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The Drunkard
by [?]

I should have advised him about lemonade but he was holding forth himself in great style. I heard him say that bands were a great addition to a funeral. He put his arms in the position of someone holding a rifle in reverse and hummed a few bars of Chopin’s Funeral March. Crowley nodded reverently. I took a longer drink and began to see that porter might have its advantages. I felt pleasantly elevated and philosophic. Father hummed a few bars of the Dead March in Saul. It was a nice pub and a very fine funeral, and I felt sure that poor Mr. Dooley in Heaven must be highly gratified. At the same time I thought they might have given him a band. As Father said, bands were a great addition.

But the wonderful thing about porter was the way it made you stand aside, or rather float aloft like a cherub rolling on a cloud, and watch yourself with your legs crossed, leaning against a bar counter, not worrying about trifles but thinking deep, serious, grown-up thoughts about life and death. Looking at yourself like that, you couldn’t help thinking after a while how funny you looked, and suddenly you got embarrassed and wanted to giggle. But by the time I had finished the pint, that phase too had passed; I found it hard to put back the glass, the counter seemed to have grown so high. Melancholia was supervening again.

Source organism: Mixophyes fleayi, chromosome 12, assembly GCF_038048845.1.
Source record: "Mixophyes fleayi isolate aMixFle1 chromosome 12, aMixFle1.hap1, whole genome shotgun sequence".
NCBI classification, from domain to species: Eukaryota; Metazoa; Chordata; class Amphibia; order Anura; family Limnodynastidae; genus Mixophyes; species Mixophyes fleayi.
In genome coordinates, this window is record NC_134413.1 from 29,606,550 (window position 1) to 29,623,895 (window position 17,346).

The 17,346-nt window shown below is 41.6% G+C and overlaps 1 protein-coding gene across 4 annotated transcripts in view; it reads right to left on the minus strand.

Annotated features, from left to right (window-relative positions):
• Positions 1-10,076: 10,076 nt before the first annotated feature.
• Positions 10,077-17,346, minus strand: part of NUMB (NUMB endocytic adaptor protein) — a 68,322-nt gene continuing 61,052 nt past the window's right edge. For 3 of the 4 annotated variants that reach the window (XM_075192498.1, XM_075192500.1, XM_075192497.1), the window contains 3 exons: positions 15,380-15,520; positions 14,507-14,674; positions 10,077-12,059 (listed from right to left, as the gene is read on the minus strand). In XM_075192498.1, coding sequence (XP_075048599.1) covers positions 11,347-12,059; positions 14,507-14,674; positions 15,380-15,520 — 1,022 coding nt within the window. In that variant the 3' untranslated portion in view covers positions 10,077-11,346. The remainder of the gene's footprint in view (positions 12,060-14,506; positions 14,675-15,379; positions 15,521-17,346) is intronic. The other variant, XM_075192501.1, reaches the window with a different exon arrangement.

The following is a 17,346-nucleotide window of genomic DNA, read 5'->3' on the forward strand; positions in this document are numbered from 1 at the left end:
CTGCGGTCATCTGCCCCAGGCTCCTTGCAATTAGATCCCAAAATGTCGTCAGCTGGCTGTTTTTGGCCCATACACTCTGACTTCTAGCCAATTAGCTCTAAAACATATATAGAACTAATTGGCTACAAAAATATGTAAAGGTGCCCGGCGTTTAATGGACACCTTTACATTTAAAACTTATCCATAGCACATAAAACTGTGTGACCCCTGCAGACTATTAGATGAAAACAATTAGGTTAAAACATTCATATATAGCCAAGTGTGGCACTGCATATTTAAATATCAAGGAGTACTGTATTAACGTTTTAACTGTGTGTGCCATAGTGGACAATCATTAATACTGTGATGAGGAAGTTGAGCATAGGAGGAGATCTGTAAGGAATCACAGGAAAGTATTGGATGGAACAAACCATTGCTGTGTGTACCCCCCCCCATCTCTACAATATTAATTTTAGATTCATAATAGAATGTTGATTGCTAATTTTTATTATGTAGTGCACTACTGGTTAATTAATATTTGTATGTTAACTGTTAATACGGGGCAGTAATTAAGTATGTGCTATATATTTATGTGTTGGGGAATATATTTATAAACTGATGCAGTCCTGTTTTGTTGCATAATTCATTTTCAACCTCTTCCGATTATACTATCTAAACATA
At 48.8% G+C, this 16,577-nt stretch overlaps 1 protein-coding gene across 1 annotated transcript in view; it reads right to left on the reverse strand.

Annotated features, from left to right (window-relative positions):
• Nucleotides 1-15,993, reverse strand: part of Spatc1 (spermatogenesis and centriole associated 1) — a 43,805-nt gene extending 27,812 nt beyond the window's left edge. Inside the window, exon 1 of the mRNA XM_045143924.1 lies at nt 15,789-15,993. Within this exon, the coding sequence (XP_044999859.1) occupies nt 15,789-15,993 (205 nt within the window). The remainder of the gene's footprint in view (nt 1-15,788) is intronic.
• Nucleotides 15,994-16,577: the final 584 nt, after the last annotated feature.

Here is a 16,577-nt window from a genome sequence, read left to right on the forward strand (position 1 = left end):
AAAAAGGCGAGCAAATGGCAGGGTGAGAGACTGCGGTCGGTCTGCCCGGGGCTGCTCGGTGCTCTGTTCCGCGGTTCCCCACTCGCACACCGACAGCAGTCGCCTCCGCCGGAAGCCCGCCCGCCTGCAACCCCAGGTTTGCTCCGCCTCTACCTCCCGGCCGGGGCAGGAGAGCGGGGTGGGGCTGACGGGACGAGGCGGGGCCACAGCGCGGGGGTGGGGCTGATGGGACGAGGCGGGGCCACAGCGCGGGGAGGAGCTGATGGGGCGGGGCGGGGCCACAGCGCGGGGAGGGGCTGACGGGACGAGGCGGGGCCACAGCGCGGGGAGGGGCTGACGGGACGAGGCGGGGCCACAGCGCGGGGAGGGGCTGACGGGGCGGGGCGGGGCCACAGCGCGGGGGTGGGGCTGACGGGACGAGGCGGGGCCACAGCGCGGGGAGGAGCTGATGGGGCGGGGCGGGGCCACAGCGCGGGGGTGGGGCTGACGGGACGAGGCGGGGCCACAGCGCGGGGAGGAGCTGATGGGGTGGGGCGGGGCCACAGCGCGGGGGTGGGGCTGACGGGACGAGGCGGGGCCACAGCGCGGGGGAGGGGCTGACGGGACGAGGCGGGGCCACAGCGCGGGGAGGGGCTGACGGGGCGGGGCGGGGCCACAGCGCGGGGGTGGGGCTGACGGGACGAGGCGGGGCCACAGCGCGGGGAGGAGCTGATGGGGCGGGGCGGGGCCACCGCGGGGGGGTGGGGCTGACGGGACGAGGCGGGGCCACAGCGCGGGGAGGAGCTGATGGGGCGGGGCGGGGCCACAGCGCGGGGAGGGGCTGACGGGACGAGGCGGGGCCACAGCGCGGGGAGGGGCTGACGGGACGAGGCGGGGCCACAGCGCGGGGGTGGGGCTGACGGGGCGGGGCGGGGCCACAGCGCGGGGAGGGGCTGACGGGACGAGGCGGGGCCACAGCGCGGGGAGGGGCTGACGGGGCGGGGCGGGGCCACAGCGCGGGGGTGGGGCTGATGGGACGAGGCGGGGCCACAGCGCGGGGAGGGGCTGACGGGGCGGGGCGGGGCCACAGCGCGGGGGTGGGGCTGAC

“Well,” Father said reverently, reaching behind him for his drink, “God rest the poor man’s soul, wherever he is!” He stopped, looked first at the glass, and then at the people round him. “Hello,” he said in a fairly good-humored tone, as if he were just prepared to consider it a joke, even if it was in bad taste, “who was at this?”

There was silence for a moment while the publican and the old women looked first at Father and then at his glass.

“There was no one at it, my good man,” one of the women said with a offended air. “Is it robbers you think we are?”

“Ah, there’s no one here would do a thing like that, Mick,” said the publican in a shocked tone.

“Well, someone did it,” said Father, his smile beginning to wear off.

“If they did, they were them that were nearer it,” said the woman darkly, giving me a dirty look; and at the same moment the truth began to dawn on Father. I supposed I might have looked a bit starry-eyed. He bent and shook me.

“Are you all right, Larry?” he asked in alarm.

Peter Crowley looked down at me and grinned.

“Could you beat that?” he exclaimed in a husky voice.

I could, and without difficulty. I started to get sick. Father jumped back in holy terror that I might spoil his good suit, and hastily opened the back door.

“Run! run! run!” he shouted.

I saw the sunlit wall outside with the ivy overhanging it, and ran. The intention was good but the performance was exaggerated, because I lurched right into the wall, hurting it badly, as it seemed to me. Being always very polite, I said “Pardon” before the second bout came on me. Father, still concerned for his suit, came up behind and cautiously held me while I got sick.

“That’s a good boy!” he said encouragingly. “You’ll be grand when you get that up.”

Begor, I was not grand! Grand was the last thing I was. I gave one unmerciful wail out of me as he steered me back to the pub and put me sitting on the bench near the shawlies. They drew themselves up with an offended air, still sore at the suggestion that they had drunk his pint.